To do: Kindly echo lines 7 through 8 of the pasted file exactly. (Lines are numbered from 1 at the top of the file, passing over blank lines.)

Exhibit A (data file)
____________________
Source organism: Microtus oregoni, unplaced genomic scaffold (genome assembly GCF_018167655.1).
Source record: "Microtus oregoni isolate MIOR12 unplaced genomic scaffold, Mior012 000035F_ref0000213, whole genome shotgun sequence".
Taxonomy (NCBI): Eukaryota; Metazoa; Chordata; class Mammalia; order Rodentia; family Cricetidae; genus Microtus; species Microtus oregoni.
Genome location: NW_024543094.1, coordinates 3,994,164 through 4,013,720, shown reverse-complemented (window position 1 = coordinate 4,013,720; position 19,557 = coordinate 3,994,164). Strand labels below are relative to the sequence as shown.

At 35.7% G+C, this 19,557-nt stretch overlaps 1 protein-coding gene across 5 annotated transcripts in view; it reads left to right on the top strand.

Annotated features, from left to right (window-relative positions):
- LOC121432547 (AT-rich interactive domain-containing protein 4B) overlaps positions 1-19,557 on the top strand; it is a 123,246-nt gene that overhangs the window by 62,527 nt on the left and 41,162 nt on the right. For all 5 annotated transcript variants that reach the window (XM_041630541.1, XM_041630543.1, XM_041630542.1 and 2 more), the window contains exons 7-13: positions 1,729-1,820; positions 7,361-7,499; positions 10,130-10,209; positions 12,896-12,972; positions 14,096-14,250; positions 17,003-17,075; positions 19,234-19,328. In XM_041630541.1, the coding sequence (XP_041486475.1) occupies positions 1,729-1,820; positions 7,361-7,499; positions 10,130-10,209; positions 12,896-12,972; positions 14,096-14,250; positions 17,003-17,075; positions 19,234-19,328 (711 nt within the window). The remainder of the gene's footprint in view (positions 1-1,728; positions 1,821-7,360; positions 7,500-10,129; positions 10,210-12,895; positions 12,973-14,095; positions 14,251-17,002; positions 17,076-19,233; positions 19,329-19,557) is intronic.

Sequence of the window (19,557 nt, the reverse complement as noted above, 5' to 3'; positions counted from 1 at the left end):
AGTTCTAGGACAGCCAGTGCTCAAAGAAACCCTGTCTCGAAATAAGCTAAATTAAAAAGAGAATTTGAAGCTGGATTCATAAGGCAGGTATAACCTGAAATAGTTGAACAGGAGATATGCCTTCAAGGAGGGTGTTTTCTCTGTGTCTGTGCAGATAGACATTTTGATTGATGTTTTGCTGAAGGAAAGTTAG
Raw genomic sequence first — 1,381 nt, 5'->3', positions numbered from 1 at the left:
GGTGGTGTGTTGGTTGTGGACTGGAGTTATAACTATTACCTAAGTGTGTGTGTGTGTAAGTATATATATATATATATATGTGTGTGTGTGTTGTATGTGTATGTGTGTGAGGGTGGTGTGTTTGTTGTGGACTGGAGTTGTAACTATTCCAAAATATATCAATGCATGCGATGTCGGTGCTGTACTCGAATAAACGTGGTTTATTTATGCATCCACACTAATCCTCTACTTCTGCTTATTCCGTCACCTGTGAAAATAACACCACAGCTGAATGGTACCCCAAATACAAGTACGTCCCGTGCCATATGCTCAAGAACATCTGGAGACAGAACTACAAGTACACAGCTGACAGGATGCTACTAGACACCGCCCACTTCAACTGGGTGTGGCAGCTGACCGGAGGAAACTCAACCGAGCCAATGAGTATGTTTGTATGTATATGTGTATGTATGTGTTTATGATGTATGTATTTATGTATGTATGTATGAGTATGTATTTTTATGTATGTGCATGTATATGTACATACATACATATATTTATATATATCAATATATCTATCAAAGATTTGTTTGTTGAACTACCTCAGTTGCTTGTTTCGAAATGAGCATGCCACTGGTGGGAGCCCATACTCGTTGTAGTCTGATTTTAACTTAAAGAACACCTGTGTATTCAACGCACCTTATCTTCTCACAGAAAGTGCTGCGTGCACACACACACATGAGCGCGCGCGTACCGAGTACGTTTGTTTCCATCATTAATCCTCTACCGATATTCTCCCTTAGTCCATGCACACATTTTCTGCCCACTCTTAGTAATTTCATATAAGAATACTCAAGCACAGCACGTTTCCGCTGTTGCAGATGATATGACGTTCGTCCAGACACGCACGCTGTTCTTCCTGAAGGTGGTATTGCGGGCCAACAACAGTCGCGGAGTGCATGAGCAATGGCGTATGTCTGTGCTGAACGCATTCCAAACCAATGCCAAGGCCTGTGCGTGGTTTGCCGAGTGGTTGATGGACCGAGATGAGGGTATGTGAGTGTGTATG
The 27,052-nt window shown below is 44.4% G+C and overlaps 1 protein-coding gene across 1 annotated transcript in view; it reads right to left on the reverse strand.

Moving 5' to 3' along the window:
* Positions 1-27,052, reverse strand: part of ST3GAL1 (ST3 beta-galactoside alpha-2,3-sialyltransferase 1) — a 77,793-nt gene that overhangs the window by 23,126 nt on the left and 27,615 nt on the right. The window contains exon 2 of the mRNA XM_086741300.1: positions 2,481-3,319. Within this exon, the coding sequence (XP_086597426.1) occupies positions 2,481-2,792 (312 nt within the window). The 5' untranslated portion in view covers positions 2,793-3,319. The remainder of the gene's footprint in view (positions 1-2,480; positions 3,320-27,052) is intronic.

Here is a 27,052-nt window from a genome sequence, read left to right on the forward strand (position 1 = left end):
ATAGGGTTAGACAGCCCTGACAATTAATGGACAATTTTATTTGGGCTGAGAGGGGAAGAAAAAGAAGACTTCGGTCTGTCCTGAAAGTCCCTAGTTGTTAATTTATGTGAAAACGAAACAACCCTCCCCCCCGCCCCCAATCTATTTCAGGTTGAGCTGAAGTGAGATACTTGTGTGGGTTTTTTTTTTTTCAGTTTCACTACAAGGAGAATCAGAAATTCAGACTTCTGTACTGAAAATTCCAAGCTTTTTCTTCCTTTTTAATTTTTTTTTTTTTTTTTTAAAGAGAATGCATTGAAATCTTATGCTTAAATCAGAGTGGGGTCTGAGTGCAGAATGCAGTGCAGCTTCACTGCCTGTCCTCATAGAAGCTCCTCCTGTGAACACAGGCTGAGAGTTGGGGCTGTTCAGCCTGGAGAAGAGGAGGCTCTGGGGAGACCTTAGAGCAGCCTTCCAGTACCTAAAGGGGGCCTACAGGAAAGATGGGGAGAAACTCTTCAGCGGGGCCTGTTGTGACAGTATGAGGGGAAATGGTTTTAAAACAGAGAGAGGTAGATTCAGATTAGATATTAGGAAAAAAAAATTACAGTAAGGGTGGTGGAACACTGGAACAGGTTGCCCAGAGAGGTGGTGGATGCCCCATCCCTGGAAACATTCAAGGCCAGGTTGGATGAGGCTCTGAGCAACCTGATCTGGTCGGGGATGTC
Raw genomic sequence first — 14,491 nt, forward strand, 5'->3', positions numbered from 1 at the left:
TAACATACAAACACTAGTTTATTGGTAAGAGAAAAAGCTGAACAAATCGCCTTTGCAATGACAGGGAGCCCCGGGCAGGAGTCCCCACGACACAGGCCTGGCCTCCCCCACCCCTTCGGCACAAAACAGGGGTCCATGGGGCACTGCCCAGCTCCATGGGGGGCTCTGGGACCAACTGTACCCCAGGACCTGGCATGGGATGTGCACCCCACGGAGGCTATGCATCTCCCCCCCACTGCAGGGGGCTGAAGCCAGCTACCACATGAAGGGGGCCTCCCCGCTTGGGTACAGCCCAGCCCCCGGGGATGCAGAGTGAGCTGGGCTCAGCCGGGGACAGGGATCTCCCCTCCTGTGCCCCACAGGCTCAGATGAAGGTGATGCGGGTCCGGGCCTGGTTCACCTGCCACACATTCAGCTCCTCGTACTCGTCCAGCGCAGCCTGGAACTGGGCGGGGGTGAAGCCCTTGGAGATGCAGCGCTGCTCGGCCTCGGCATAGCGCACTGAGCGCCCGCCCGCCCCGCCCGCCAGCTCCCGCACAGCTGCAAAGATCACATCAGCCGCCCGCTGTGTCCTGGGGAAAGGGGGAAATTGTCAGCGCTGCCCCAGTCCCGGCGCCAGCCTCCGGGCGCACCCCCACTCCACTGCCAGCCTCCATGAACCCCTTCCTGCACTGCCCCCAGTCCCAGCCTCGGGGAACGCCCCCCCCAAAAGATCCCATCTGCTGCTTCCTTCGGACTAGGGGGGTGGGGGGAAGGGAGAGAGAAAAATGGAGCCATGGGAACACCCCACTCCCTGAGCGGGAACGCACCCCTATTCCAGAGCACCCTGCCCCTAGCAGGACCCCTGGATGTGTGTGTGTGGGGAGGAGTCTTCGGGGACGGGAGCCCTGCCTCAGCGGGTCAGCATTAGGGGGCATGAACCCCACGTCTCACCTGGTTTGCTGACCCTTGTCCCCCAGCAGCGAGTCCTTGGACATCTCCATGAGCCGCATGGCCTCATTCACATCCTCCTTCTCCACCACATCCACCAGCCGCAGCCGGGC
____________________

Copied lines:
- LOC121432547 (AT-rich interactive domain-containing protein 4B) overlaps positions 1-19,557 on the top strand; it is a 123,246-nt gene that overhangs the window by 62,527 nt on the left and 41,162 nt on the right. For all 5 annotated transcript variants that reach the window (XM_041630541.1, XM_041630543.1, XM_041630542.1 and 2 more), the window contains exons 7-13: positions 1,729-1,820; positions 7,361-7,499; positions 10,130-10,209; positions 12,896-12,972; positions 14,096-14,250; positions 17,003-17,075; positions 19,234-19,328. In XM_041630541.1, the coding sequence (XP_041486475.1) occupies positions 1,729-1,820; positions 7,361-7,499; positions 10,130-10,209; positions 12,896-12,972; positions 14,096-14,250; positions 17,003-17,075; positions 19,234-19,328 (711 nt within the window). The remainder of the gene's footprint in view (positions 1-1,728; positions 1,821-7,360; positions 7,500-10,129; positions 10,210-12,895; positions 12,973-14,095; positions 14,251-17,002; positions 17,076-19,233; positions 19,329-19,557) is intronic.

Sequence of the window (19,557 nt, the reverse complement as noted above, 5' to 3'; positions counted from 1 at the left end):